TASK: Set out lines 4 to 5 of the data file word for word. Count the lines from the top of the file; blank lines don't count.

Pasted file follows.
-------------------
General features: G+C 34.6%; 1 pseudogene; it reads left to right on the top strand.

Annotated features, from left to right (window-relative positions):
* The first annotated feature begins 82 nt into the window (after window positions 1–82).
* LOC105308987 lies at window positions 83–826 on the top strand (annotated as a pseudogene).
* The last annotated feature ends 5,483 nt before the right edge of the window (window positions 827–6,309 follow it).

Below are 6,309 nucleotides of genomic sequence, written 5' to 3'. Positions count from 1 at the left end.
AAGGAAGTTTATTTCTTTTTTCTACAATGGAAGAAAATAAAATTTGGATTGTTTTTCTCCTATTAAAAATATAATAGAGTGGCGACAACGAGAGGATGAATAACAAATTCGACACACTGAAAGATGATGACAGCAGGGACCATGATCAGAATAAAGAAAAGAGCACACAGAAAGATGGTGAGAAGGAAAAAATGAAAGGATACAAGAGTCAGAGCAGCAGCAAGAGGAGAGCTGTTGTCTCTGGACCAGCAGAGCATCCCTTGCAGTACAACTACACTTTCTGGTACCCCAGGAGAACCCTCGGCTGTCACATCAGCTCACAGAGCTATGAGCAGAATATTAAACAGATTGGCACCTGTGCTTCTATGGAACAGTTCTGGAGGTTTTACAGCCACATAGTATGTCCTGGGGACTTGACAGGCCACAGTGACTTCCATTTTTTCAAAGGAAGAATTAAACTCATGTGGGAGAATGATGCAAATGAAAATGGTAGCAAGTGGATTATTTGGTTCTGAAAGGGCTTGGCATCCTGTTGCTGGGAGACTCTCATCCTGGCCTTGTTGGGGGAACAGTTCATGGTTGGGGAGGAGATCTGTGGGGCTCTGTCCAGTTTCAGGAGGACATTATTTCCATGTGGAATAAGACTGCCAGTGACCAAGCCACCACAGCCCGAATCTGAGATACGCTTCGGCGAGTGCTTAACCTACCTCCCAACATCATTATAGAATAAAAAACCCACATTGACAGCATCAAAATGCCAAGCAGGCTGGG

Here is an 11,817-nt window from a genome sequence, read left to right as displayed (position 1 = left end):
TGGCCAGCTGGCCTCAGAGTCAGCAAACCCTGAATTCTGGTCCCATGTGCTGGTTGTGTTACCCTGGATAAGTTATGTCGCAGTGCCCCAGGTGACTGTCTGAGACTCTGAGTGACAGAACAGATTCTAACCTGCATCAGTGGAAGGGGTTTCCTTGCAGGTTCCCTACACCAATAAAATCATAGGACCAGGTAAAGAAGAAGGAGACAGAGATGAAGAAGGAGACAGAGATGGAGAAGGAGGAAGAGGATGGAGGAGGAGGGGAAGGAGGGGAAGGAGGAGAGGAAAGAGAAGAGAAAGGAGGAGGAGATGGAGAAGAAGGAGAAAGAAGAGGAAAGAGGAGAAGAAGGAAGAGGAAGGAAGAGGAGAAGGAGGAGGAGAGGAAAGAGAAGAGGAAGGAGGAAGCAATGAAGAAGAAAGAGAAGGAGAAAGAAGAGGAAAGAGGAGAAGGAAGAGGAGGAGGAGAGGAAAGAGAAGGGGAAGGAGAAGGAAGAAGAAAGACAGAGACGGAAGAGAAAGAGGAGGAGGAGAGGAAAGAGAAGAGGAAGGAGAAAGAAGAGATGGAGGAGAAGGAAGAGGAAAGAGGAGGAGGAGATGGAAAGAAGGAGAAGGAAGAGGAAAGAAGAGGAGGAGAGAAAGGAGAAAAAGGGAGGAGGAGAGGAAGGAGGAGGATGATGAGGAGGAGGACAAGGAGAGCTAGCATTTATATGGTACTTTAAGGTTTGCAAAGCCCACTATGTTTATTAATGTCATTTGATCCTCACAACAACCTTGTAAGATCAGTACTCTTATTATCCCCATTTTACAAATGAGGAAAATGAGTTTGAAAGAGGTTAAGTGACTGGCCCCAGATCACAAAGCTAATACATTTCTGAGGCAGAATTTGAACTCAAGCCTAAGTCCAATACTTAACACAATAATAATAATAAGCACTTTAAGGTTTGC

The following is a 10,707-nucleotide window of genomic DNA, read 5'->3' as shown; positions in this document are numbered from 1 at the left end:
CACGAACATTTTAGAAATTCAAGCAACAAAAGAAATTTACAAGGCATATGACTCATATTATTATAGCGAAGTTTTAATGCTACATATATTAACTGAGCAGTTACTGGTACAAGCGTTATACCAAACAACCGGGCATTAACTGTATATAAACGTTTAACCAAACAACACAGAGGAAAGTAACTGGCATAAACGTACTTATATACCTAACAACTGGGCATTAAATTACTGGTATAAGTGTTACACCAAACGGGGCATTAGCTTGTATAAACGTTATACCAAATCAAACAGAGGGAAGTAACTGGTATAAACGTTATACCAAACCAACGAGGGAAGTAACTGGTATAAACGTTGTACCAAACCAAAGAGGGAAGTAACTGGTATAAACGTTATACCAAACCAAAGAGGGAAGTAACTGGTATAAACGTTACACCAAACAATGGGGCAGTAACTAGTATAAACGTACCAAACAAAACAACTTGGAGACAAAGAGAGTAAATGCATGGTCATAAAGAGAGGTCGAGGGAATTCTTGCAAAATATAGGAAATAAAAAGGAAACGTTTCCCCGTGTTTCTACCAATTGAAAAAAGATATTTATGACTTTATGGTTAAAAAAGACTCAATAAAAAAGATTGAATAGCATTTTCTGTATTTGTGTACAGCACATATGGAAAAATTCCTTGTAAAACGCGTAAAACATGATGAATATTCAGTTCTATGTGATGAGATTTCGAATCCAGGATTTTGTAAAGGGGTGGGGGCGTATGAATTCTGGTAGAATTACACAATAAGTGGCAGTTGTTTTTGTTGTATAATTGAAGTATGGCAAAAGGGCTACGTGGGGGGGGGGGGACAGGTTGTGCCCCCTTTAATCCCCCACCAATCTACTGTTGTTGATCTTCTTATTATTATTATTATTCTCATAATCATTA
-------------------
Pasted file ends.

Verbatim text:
* LOC105308987 lies at window positions 83–826 on the top strand (annotated as a pseudogene).
* The last annotated feature ends 5,483 nt before the right edge of the window (window positions 827–6,309 follow it).